5. Hugger if people are going to live in places like Cornwall, Casselman, Embrun, etc. then they sure will pay a lot for for transportation. There was an article lately on yahoo.ca about living in Toronto and living in the suburbs and the commute where cars are tied up on highways, causing pollution and health ailments, etc. Having a commuter train might be expensive and I won’t deny that but you get to your destination. I have bookmarked a spot somewhere on my favorites where they show towns in the US where they lost their jobs and have to commute to major cities using the trains. The commuter trains are being expanded here in Ottawa and just now they are constructing where the University of Ottawa is located. There was also a write up that the students will use it so as to not just live downtown but other areas. I am all for this idea of having some sort of commuter train for the towns outside of Ottawa. Cornwall will no longer have its industries and everything will continue to be produced in third world countries – companies want things made at cheap labor or otherwise Canada, US, Australia, etc. would have to go third world as well.

  6. Jamie there was a woman once on this paper from Cornwall who spoke that she works in Long Sault and had no means of transportation and said that some jobs are located in Long Sault and other surrounding communities. I was wondering if there is a system where private individuals who would make a company and be able to bring people to their jobs out of town OR have the province to help subsidize some sort of transportation. Not everyone drives or has a car. You take my daughter for instance who has thyroid disease has lost some of her eyesight where she does not have perfect vision nor the nerves of steel to drive and there are people out there like that and need public transit. People might complain and yell “oh my taxes” but understand what you are paying for. Transportation is very much needed even to Ottawa. People who work in Ottawa would have to make a good salary to commute otherwise they would have to live here and put up with the nightmares. Nothing in this world is free – you pay by the nose. There is no more Voyageur terminal in Cornwall and we were all shocked here in my household, the toilet paper of record being printed in little Brockville, the train has to be ordered on line before you get on one to go somewhere and I can go on and on. The people of Cornwall haven’t seen the real high taxes. My little hovel and the rent is outrageous for such a place. Well we live in Ottawa and it is going to cost. The industries are not coming back folks and I wish to God that they were but they are not and there is no recovery in site. We all have to put our heads together and come up with solutions.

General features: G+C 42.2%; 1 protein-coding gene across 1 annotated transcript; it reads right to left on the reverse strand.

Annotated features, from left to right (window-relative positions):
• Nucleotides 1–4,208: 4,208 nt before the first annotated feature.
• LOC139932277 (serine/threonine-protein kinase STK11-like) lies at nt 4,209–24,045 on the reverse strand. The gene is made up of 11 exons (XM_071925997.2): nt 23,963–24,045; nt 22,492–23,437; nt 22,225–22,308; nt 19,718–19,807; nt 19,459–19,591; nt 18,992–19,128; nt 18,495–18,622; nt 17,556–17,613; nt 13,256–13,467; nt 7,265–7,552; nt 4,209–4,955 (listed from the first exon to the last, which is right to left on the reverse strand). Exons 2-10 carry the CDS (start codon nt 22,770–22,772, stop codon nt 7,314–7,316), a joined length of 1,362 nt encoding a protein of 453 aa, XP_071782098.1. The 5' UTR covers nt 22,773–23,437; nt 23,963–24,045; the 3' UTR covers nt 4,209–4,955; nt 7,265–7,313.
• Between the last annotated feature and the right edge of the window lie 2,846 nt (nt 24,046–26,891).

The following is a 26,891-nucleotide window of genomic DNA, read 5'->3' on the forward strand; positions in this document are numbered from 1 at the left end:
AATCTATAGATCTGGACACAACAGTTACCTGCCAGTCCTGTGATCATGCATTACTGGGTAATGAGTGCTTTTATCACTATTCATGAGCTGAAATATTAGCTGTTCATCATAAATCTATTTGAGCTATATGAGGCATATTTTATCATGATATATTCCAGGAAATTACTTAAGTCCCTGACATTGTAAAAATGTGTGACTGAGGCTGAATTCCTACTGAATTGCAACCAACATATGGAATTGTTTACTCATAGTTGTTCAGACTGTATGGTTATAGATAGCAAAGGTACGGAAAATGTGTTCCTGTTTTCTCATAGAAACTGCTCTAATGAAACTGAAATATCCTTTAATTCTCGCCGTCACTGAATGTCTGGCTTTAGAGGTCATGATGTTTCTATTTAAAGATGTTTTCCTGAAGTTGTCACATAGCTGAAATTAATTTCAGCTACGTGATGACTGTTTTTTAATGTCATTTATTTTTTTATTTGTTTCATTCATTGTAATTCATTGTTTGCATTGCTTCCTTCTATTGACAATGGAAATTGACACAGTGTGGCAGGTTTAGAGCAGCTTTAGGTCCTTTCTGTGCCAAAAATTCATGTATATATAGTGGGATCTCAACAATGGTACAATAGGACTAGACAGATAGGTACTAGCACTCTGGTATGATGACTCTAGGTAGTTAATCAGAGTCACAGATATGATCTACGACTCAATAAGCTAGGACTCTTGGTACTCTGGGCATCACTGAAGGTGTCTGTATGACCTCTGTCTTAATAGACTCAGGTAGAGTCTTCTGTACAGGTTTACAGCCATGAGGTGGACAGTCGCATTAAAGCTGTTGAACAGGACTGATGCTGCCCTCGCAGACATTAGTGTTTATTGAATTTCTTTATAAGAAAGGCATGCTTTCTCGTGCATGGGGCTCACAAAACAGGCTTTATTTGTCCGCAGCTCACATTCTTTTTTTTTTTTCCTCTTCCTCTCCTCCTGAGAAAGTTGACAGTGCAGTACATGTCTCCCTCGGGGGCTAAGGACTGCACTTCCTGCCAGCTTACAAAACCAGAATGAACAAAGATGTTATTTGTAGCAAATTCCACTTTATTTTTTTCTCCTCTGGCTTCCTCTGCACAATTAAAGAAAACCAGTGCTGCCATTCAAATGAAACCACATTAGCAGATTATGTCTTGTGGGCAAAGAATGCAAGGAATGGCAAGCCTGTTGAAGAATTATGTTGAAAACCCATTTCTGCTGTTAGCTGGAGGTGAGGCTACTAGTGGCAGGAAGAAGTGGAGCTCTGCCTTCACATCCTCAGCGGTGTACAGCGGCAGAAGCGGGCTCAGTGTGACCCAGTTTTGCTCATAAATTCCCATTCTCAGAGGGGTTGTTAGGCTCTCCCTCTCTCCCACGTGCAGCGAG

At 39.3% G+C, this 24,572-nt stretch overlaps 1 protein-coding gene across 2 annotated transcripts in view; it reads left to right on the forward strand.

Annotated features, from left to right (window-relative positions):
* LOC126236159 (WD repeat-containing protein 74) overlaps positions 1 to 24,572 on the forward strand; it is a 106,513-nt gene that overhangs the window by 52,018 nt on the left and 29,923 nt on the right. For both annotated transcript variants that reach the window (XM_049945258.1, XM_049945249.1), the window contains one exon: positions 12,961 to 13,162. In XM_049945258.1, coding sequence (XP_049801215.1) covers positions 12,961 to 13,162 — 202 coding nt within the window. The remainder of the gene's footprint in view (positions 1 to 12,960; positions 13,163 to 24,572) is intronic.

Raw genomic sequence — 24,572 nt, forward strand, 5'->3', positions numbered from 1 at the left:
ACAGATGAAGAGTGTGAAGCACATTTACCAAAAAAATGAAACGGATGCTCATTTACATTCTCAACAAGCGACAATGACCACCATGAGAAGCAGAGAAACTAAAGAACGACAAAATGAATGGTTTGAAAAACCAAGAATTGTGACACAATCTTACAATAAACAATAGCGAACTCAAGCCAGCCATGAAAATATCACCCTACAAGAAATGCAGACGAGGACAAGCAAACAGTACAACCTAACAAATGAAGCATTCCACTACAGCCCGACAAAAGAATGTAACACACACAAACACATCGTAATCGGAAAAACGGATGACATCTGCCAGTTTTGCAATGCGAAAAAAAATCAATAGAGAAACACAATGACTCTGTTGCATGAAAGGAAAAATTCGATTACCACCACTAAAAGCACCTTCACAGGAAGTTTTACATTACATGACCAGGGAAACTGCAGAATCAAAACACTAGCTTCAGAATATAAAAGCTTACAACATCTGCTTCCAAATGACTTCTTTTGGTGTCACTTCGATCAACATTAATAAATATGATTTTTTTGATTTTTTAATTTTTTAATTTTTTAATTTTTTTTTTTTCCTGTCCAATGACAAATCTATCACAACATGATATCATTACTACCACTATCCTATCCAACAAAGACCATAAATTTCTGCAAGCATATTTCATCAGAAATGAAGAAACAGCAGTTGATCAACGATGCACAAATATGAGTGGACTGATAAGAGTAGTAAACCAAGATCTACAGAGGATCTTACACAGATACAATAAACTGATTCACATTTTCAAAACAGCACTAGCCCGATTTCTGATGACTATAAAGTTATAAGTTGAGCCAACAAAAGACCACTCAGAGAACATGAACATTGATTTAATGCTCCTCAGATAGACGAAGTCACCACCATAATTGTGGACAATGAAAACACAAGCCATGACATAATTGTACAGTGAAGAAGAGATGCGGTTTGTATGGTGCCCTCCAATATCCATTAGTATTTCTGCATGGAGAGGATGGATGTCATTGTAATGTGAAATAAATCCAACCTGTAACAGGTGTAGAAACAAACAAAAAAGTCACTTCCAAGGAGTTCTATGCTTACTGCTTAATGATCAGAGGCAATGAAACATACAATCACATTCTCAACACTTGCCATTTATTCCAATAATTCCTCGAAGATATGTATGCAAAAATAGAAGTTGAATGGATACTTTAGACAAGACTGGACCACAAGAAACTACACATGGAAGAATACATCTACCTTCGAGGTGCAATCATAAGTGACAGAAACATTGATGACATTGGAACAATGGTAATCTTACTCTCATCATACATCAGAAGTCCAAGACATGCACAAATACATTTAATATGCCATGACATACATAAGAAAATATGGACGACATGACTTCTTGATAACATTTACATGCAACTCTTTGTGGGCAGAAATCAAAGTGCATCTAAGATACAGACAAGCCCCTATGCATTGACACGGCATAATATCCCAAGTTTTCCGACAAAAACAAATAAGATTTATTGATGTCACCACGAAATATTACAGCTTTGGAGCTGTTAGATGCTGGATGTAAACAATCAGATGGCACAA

7. I lived in Casselman before moving to Cornwall. The cost for the bus was not that expensive if you take into account gas, insurance increase, parking fees, etc. A commuter train would be nice. But it has to be revenue neutral. Taxpayers cannot continue to fund these pipe-dreams of cities and municipalities.

  8. Hugger we know people who live in Embrun and there is another village besides that one as well where they live. I worked with people from Alfred, Plantagenet and other places and they wished that they had a commuter train a long time ago. A commuter train would work best to pick up the people everywhere. For Cornwall I would like to see the people of Long Sault and all the little towns be able to have a chance for work outside of their communities and maybe people would change for the better. People need good transportation for work and this is one of the plans that the world leaders talk about. When you commute by car it pollutes the atmosphere and I heard a radio announcer this morning talk about this on the Jewel radio station. In the US people who wish to live in the small communities are using the commuter train and it is way too much to commute by car – we don’t know how people can do this every single day and people get worn out and they cannot spend a good evening at all with their families. Commuting 60 miles every day one way and then back is too much. I sure do understand what you mean Hugger but people cannot continue in this manner or they will become very ill.

  9. There’s no disputing a commuter train is needed. But it has to make economical sense. I don’t think taxpayers would be willing to foot the bill for a commuter train unless it made sense.

  10. With regard to commuter bus service to/from Ottawa, Voyageur and Greyhound focus on their main markets such as Ottawa – Montreal. At one time many decades ago and prior to the construction of the 400-series highways in Eastern Ontario, the intercity buses travelled along Hwy 2 and Hwy 31. All Montreal – Toronto buses made a stop in downtown Cornwall, near Pitt & Second and the Cornwall – Ottawa service was well patronized. At that time, passenger train service to/from Montreal was good and involved up to 7-trains per day in each direction.